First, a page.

According to Franz Löhner, and his associates, you only need 50 men (per average size stone) to lift and pull it up the 51.5 degree face. His research was extensive.
Here I will add a few additional insights, and facts.
The distance using a spiral ramp system, inside or out, wrapping around the Pyramid would equal approximately 83% of a mile (4,380.89ft.) and/or (1.335k) kilometers. (One mile = 5280ft. or 1.6k) The face of this Pyramid, in surface length, is approximately 612 ft. or .186 kilometers, from bottom to top. 4,380 spiral footage length, div. by 612 ft. face surface length = 7.158. The face length is 14% of the spiral ramp theory. Basically, a little more than 7... (7.143) times as short in distance. This is based on a 5.7 grade degree angle, as proposed by the ramp Spiral enthusiast's.
For fact checkers, here are the measurements of the 22 spiral angle's ascending to the top. I use Sketchup in 3D, (to size) for my results. Those 22 angles measure: 689.03', 591.93',508.49',436.81', 374.72', 321.13', 257.86', 236.98', 192.23', 142.73', 122.61', 105.33', 90.48', 77.72', 57.03', 47.98', 37.88', 24.09', 20.69', 17.78', 15.27', & 13.12'.
The Pyramid face = 51.3 degrees, which is 9 times the spiral angle of 5.7 degrees. In that spiral proposal they use 8 men to transverse upwards. 8 men X 9 ( difference in angle) = 72 men. Franz Löhner calculated only 50 men need to perform one single pull. Additionally, with the ramp concept, if one group stops for any reason, the entire production line would likely grind to a halt.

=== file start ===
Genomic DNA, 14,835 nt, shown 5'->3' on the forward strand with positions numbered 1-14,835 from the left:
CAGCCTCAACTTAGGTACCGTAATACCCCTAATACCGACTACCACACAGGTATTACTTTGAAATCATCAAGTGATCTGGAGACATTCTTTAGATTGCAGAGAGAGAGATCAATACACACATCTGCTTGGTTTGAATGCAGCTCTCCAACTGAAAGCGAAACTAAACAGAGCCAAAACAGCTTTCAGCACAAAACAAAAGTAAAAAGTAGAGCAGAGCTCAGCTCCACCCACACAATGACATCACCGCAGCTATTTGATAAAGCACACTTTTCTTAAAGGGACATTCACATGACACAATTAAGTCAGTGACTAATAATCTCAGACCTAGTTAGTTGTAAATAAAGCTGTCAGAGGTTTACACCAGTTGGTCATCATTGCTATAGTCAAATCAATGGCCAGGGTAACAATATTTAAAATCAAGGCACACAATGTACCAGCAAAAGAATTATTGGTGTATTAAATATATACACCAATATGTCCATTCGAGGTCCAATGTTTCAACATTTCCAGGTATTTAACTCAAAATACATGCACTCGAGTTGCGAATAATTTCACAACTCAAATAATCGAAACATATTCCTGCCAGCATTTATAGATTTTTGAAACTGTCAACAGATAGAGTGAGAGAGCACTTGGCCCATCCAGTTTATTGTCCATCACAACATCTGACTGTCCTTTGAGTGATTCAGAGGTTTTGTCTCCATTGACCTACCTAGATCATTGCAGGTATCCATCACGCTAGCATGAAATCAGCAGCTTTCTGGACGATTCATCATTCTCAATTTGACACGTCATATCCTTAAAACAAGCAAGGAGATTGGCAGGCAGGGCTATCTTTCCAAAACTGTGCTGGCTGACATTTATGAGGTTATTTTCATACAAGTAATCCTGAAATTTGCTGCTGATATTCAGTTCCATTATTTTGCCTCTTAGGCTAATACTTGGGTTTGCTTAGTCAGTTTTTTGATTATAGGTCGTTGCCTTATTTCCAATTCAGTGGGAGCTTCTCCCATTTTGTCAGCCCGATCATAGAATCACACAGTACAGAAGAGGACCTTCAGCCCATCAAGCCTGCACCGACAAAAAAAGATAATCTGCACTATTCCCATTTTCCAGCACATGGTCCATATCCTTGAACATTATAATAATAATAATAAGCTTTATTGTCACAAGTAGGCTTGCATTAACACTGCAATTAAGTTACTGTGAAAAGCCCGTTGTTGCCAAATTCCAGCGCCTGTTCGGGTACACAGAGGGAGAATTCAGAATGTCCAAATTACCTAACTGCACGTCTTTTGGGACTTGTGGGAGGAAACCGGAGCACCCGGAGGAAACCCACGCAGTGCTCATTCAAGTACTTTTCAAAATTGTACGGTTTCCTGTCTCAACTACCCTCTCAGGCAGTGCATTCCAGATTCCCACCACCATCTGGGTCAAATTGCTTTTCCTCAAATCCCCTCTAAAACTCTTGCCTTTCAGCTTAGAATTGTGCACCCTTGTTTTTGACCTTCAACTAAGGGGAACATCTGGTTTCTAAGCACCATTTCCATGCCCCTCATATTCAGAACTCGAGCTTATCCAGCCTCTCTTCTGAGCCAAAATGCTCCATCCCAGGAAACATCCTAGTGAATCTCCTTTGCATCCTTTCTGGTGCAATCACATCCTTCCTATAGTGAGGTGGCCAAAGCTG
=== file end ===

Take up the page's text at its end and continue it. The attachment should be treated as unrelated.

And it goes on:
As there are 22 corners to reach the top, the line grinds to a stop 22 times, lifting and turning each stone, at each end. They are on a time schedule. It's not because they consume 2-5 minutes in this realignment that causes an issue, it's because... this is happening all the time, all at different time intervals. The higher the build, the more frequent the entire line needs to stop, as the tunnels become shorter and shorter, and those ends approach faster and faster. Those on the last run, (short distance) would be stopping those on the first run, (long distance) time and time again. The last turn which happens in 15.27 feet, would be stopping all the men on the first run, 45 times, as they wait for the last 90 degree turn of each stone. Actually, it is worse than that, due to all the variable stoppages.
The stoppage becomes MANIFOLD. Now do you understand why the ramp proposal will not work. 45 times, grinding to a halt, and as we all should know, it is more difficult to get the stone moving, than it is to keep it moving, ie, Newton.
By pulling the stones directly up the Pyramid face, you save on men required, as well as, the time required to reach a working level. Using the straight method, the men could be standing on top utilizing all four sides, and/or, down at the base, where as, the spiral is a single line proposition. By working of top, you have the space, and a multitude of possibilities for moving stones up and on top. The entire project would never come to a halt, as it is multi-faceted. You only need 1/7th the men to accomplish the equivalent work, in 1/7th the amount of time. And, that is based on the Spiral line never stopping... :)